The collective sigh of relief could be heard down Route 322 corridor in Central Pennsylvania. It could be heard in the state capital region and outward towards the more populated areas of Philadelphia and Pittsburgh.
With the NCAA announcing that it would ease up on the near death-sentence penalties it had levied against the Penn State football program, the belief coming out of State College was that the healing process finally could begin.
In reality, the healing process had started well before the NCAA’s announcement.
In late 2011, Penn State was reeling from a scandal that left supporters and detractors alike shaking their heads with disbelief and disgust. School officials desperately sought direction, leadership and stability for the Nittany Lions.
The university was able to find the person who embodied what they needed. In hiring former New England Patriots offensive coordinator Bill O’Brien, Penn State not only managed to salvage its gridiron program, but it maintained Penn State’s presence as a viable destination for blue-chip prospects. Because of the O’Brien hire, it allowed Penn State to carry out its image-rebuilding period unfettered.
When trying to find a reason for O’Brien’s success, people mistakenly point towards his high octane offensive playbook. This is not the case. Some people may point to his heart-pumping, performance-enhancing motivational skills. This is not the case either. The brilliance of what has made Bill O’Brien successful is he brought simplicity to Happy Valley. O’Brien made Penn State football about what it was meant to be its focus: Penn State the university and the game of football.
When you get down to it, Penn State is not a hard sell. It has great tradition, state of the art facilities, tremendous fan support and a supportive administration. It is a great school – academically and athletically. It has everything a coach at the FBS level could want. O’Brien recognized these attributes and embraced them. In turn, Penn State fans have embraced O’Brien in the aftermath of its most trying of times.
“If you come to Penn State, you have a chance to play in front of 108,000 fans, you’re going to be on TV every week and you’re going to get a fantastic education,” said O’Brien. “It’s really an unbeatable combination.”
O’Brien has endeared himself even more after the 43-40, four-overtime thriller on October 12th. On that Saturday night, the Lions knocked off its Big Ten rival Michigan from the unbeaten ranks. One of the players who played a major part in the victory was Christian Hackenberg. O’Brien received a commitment from the top quarterback prospect in the country during the time where Penn State was still going through the Jerry Sandusky scandal.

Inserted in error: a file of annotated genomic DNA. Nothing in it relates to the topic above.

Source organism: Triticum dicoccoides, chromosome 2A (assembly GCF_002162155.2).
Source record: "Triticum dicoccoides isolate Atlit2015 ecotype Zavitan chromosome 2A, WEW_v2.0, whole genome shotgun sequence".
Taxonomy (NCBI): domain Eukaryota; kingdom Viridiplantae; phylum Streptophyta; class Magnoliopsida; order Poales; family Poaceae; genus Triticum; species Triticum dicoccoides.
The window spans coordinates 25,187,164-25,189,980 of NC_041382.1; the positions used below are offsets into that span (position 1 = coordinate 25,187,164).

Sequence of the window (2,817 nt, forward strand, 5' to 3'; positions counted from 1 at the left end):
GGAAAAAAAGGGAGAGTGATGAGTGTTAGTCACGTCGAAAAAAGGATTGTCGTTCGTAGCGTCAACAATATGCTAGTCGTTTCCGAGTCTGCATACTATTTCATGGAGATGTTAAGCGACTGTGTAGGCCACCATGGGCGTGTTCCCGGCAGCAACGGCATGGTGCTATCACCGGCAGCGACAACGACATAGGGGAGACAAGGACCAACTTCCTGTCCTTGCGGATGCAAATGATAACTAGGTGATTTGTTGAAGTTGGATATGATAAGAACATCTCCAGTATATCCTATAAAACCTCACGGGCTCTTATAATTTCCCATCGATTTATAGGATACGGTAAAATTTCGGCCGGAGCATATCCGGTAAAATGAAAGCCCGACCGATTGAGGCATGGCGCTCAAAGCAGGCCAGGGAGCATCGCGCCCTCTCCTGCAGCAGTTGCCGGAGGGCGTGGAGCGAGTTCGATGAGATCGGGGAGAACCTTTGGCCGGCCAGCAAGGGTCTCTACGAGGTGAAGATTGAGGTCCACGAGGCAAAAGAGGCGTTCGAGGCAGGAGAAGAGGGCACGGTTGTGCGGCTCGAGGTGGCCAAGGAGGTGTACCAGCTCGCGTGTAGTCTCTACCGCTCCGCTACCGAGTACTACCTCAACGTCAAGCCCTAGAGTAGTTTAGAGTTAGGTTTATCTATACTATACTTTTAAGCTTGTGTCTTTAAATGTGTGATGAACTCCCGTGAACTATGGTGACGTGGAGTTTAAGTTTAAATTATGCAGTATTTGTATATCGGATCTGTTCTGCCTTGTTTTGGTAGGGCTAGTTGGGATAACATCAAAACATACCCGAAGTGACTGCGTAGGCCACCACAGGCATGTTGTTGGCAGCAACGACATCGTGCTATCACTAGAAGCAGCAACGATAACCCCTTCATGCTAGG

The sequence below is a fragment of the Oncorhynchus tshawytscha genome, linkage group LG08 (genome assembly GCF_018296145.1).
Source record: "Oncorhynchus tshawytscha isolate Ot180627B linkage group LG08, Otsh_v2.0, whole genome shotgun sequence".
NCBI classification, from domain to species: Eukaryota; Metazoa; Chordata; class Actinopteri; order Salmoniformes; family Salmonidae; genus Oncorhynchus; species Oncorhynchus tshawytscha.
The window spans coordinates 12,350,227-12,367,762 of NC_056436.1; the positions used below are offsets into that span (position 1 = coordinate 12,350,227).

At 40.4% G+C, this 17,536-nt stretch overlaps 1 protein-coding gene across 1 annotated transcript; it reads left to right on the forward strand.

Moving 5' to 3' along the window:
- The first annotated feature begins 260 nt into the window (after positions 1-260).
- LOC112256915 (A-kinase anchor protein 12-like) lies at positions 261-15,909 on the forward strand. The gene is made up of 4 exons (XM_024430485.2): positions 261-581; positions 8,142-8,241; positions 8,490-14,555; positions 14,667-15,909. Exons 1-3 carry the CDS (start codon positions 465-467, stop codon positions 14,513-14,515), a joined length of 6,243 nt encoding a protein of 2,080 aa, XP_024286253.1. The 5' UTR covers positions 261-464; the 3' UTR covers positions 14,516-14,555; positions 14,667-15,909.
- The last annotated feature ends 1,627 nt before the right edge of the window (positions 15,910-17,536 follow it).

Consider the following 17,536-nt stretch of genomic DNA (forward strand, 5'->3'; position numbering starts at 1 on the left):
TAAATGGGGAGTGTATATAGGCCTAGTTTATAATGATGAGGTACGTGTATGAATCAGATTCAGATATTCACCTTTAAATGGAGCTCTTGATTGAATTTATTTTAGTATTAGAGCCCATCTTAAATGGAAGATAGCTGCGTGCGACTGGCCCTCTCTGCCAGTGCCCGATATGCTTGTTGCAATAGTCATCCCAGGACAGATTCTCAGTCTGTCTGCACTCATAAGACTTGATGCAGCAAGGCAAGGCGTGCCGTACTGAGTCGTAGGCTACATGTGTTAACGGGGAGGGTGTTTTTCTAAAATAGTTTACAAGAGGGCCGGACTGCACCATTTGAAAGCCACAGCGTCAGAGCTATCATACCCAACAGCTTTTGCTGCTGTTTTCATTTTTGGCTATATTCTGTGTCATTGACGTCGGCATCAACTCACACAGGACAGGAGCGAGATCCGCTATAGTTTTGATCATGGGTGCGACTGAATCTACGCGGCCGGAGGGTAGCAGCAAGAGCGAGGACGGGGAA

Against the Wolverines, the 18-year-old freshman threw for 305 yards and three touchdowns, refusing to allow two picks to unnerve him. He was fearless. This was apparent on the last-minute drive in regulation that allowed the Lions to tie the game at 34.
With Penn State down seven and just 50 seconds remaining in the game, Hackenberg completed three passes for 79 yards before running it in himself from the one yard line. Sam Ficken’s point-after then set the stage for a wild extra four frames that were shaped as much by failure as by success.
O’Brien has bridged the gap between the past and present. He has tapped into the passion of players and fans without hardly ever straying far from generic coach speak. Until the Lions can claim their full allotment of scholarships to utilize in 2016, as per the NCAA’s recent amendment, they face an uphill battle that most universities do not have to experience.
Penn State has a record of 12-6 in O’Brien’s first 18 games including 4-2 this season. Penn State is heading into a Saturday prime-time conference clash at No. 4 Ohio State. Penn State has shown glimpses of being something special under O’Brien. Win or lose, the people of Happy Valley are proud of Penn State again. John Butler, Penn State’s defensive coordinator said it best following the Michigan win: “It was a great atmosphere for football and it is just going to keep going from here.” It looks as if the healing will continue.